Subsequently the DBS offered a loan of Rs.470,000 on 16th April 2004 on the security of a first line charge on Parcel V. 11525 and a second line charge in Parcels V. 11524 and V. 11526, and a pick up. As regards the present location of the Fresh Way Farm, the defendant stated that the farm was on a 10 acre land which was beyond Parcels C. 4778 and C. 4779. He stated that if the plaintiff wanted, he had no objections to her obtaining a lease of those properties from the Government. He denied any oral or written agreement to establish a partnership.

 

The defendant further testified that Mr. Payet came to the DBS meeting representing the plaintiff, but left when he was asked to offer security. He admitted that he helped in finding the two Parcels of land and constructing the road. But the costs of construction was met by him. He had a poultry farm before starting the pig farm. The project memorandum was drawn by Ms. Geneveive Lionnet. However the loan was granted on the project.

 

The defendant also produced the salary particulars of Mr. Payet from February 2003 to September 2003 when he was engaged as Manager of Fresh Way Farm. (D4), The business registration under his sole name, dated 18th September 2002 (D5), the Architectural plans (D6), a receipt for Rs9560 paid as planning fees (D7), a receipt for Rs7200 paid to Mr Waye-Hive for the plan (D8), the invoice for ZAR 84,842.34 for materials imported (D9) and a letter from the Ministry of Finance granting him a trade tax concession (D10).

 

The Law

Mr. Pardiwalla, Learned Counsel for the defendant invited the Court to re-visit the interlocutory order of 20th February 2006 whereby the plaintiff was permitted to adduce oral evidence of the alleged partnership on the basis that the parties were engaged in a commercial transaction as “merchants”. Article 1-1 of the commercial code, inter alia defines “merchants” as “persons who in the course of their business, habitually perform acts with the main object being the acquisition of gain”. It is not in dispute that the plaintiff had a pig breeding farm called “WestWay Farm”, and in the course of business sold pigs to the butchery called “Fresh Cut”. They were therefore “merchants” for purposes of the commercial code. Article 109-1 of the Commercial Code provides 7 Rules by which a sale may be proved. However sub article (2) provides that this article shall be equally applicable to all commercial matters”. One of those Rules is “by the evidence of witnesses admissible at the discretion of Court.” That provision provides an exception to Article 1341 of the Civil Code which requires that any matter the value of which exceeds Rs.5000 shall be drawn up by a notary or under private signature. In this respect, Article 1834 of the Civil Code provides that” a partnership agreement must be drawn up in writing when the object exceeds the value of 5000 rupees. Oral evidence shall not be admissible against and beyond the terms of the document of partnership nor as to any terms allegedly agreed before, during or after the drawing up of the document, even if it relates to less than 5000 rupees”. Article 1872 provides that – “the provisions of the present title shall only apply to commercial partnerships to the extent that they are not contrary to the laws and usages of commerce”. Hence article 1834 read subject to the exception in Article 1873 of the Civil Code safeguards the provisions contained in Article 109-1 and 2 of the commercial code and permits the proof of the formation of commercial partnerships, and their terms of agreement, by oral evidence of witnesses at the discretion of Court. In these circumstances, I do not consider it necessary to reconsider the ruling of 20th February 2006, which enabled the plaintiff to adduce oral evidence. However, it is open for the Court to now consider the totality of the evidence to determine whether there was indeed a legal partnership formed by the parties and if so, whether the plaintiff could succeed in her claim for profits of such business.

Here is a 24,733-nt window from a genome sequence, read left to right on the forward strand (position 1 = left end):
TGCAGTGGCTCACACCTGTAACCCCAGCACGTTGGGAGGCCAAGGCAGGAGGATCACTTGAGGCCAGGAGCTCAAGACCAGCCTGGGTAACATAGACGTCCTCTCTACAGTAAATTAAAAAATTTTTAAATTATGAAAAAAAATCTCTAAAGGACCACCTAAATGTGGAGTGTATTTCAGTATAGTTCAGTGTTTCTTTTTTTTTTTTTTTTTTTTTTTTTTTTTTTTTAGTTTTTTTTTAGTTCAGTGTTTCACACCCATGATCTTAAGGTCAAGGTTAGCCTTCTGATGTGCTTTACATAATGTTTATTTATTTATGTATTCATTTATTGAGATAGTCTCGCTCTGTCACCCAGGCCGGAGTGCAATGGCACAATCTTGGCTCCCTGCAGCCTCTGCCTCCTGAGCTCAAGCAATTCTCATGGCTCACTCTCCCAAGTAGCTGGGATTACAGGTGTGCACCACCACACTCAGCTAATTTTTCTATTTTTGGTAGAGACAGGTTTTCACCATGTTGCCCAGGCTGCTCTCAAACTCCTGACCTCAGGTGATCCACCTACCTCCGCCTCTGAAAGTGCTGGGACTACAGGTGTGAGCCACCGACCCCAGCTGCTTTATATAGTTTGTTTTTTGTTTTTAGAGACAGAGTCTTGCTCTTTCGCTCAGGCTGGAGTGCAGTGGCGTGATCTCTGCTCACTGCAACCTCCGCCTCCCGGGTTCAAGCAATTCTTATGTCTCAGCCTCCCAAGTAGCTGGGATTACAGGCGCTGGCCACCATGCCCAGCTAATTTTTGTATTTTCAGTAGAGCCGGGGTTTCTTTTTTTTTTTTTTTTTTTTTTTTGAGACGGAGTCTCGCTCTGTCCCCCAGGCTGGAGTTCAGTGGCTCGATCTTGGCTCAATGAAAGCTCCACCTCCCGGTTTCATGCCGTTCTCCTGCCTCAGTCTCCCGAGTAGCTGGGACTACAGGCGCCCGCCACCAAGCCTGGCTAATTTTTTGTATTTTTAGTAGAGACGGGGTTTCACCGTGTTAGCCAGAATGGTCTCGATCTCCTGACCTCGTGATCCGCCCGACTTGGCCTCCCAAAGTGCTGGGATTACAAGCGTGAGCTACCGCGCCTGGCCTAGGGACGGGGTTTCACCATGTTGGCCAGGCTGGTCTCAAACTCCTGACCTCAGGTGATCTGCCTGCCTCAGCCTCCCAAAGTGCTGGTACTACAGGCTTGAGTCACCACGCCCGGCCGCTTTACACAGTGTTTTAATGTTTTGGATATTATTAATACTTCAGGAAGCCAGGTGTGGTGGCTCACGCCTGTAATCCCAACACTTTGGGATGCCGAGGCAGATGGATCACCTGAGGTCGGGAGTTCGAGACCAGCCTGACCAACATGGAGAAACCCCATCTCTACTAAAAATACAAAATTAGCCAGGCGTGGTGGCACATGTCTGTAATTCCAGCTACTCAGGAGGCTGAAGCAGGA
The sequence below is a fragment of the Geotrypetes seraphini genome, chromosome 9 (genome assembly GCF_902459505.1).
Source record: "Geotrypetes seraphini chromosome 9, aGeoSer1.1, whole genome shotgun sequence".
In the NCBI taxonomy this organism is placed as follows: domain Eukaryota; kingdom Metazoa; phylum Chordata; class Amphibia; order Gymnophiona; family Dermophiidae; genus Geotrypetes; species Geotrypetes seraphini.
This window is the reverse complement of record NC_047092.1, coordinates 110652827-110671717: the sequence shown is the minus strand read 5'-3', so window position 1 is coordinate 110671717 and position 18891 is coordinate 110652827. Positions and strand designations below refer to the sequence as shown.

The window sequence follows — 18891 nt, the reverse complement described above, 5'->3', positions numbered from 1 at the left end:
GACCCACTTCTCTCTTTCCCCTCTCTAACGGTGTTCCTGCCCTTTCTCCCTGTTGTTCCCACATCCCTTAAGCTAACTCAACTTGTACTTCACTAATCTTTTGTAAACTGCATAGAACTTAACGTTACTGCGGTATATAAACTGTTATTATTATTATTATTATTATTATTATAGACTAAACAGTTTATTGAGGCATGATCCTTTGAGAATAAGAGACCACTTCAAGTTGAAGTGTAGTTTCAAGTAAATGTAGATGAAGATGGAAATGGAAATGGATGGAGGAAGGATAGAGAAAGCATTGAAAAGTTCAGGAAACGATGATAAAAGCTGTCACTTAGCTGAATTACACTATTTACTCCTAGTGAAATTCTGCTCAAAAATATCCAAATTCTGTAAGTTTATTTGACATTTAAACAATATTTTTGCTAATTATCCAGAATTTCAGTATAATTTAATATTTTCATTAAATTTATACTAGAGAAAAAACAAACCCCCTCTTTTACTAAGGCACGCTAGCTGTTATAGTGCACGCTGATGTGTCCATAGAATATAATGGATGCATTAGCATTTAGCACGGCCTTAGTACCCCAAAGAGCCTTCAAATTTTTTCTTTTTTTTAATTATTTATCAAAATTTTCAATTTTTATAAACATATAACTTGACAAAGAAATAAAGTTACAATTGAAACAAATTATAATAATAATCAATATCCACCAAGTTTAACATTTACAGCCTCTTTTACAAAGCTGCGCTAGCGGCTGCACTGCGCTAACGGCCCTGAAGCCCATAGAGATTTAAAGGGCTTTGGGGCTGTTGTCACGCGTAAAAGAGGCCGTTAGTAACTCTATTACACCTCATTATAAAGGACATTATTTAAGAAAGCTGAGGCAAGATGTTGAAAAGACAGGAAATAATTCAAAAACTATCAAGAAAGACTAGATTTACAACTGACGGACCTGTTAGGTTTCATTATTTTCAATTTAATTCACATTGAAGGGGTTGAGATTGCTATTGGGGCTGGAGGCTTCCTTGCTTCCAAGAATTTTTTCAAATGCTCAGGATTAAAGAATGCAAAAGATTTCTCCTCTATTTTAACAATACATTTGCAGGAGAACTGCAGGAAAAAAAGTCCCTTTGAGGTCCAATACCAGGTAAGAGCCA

A partnership is a contract whereby two or more persons agree to make a joint contribution for the purpose of sharing any benefit that may result therefrom (Article 1832 of the Civil Code) The concept of profit is inherent in a commercial partnership. This is not so in a civil partnership. Article 1838 provides that, “every partner must contribute thereto either money or other property or his work. It is not in dispute that the plaintiff did not contribute any money. The defendant on the other hand was to provide 1/3 of the capital while the balance 2/3 was to be financed by a loan from DBS which had to be repaid by the proposed joint venture. However, according to the evidence in the case it is the defendant who ultimately provided the entire capital with the loan granted to him by the DBS.

 

The plaintiff did not provide any property as well, save in applying for the allocation of Parcels C. 4778 and C. 4779 by the Government initially in her name, and subsequently, at her request in the joint names with defendant for the proposed project, under the proposed business named “FreshWay Farm”. However, consequent to the dispute between the parties, the Ministry had by letter dated 9th March 2004 (P10), deferred the processing of the lease until the dispute is resolved. The defendant maintained that the structures have been erected on another Parcel of land C 6607, and that hence he had no objections to Parcels C. 4778 and C. 4779 being leased to the plaintiff. In any event the allocation of those two Parcels alone would be insufficient for the plaintiff to claim that she contributed property. According to the evidence, the proposed partnership did not benefit by that property. The remaining contribution would therefore be, her work.